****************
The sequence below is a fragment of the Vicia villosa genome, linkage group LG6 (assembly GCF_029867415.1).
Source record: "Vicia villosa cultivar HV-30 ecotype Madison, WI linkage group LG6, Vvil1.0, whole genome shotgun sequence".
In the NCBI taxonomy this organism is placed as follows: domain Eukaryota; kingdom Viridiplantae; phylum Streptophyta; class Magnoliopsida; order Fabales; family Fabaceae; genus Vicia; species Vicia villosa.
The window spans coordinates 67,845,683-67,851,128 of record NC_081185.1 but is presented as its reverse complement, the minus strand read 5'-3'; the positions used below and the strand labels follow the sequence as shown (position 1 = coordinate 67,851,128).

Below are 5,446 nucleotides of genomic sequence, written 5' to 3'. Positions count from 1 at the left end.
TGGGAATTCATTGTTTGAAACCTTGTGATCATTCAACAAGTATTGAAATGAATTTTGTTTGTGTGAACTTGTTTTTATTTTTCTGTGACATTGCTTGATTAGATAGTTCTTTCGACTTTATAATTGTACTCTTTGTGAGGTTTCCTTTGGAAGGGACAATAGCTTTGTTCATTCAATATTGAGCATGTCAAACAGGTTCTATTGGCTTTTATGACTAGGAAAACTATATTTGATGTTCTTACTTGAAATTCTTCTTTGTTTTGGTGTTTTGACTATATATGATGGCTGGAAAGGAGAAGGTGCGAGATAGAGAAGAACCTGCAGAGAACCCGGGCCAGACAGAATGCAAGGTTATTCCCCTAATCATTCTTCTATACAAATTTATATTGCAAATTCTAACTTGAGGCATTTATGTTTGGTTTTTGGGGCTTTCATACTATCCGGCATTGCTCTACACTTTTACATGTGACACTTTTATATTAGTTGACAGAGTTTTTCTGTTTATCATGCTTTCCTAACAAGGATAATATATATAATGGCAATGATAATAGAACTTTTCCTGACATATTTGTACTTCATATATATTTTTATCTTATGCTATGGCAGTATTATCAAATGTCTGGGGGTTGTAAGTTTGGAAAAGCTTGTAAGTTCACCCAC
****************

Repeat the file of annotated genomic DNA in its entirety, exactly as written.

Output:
The sequence below is a fragment of the Vicia villosa genome, linkage group LG6 (assembly GCF_029867415.1).
Source record: "Vicia villosa cultivar HV-30 ecotype Madison, WI linkage group LG6, Vvil1.0, whole genome shotgun sequence".
In the NCBI taxonomy this organism is placed as follows: domain Eukaryota; kingdom Viridiplantae; phylum Streptophyta; class Magnoliopsida; order Fabales; family Fabaceae; genus Vicia; species Vicia villosa.
The window spans coordinates 67,845,683-67,851,128 of record NC_081185.1 but is presented as its reverse complement, the minus strand read 5'-3'; the positions used below and the strand labels follow the sequence as shown (position 1 = coordinate 67,851,128).

Below are 5,446 nucleotides of genomic sequence, written 5' to 3'. Positions count from 1 at the left end.
TGGGAATTCATTGTTTGAAACCTTGTGATCATTCAACAAGTATTGAAATGAATTTTGTTTGTGTGAACTTGTTTTTATTTTTCTGTGACATTGCTTGATTAGATAGTTCTTTCGACTTTATAATTGTACTCTTTGTGAGGTTTCCTTTGGAAGGGACAATAGCTTTGTTCATTCAATATTGAGCATGTCAAACAGGTTCTATTGGCTTTTATGACTAGGAAAACTATATTTGATGTTCTTACTTGAAATTCTTCTTTGTTTTGGTGTTTTGACTATATATGATGGCTGGAAAGGAGAAGGTGCGAGATAGAGAAGAACCTGCAGAGAACCCGGGCCAGACAGAATGCAAGGTTATTCCCCTAATCATTCTTCTATACAAATTTATATTGCAAATTCTAACTTGAGGCATTTATGTTTGGTTTTTGGGGCTTTCATACTATCCGGCATTGCTCTACACTTTTACATGTGACACTTTTATATTAGTTGACAGAGTTTTTCTGTTTATCATGCTTTCCTAACAAGGATAATATATATAATGGCAATGATAATAGAACTTTTCCTGACATATTTGTACTTCATATATATTTTTATCTTATGCTATGGCAGTATTATCAAATGTCTGGGGGTTGTAAGTTTGGAAAAGCTTGTAAGTTCACCCAC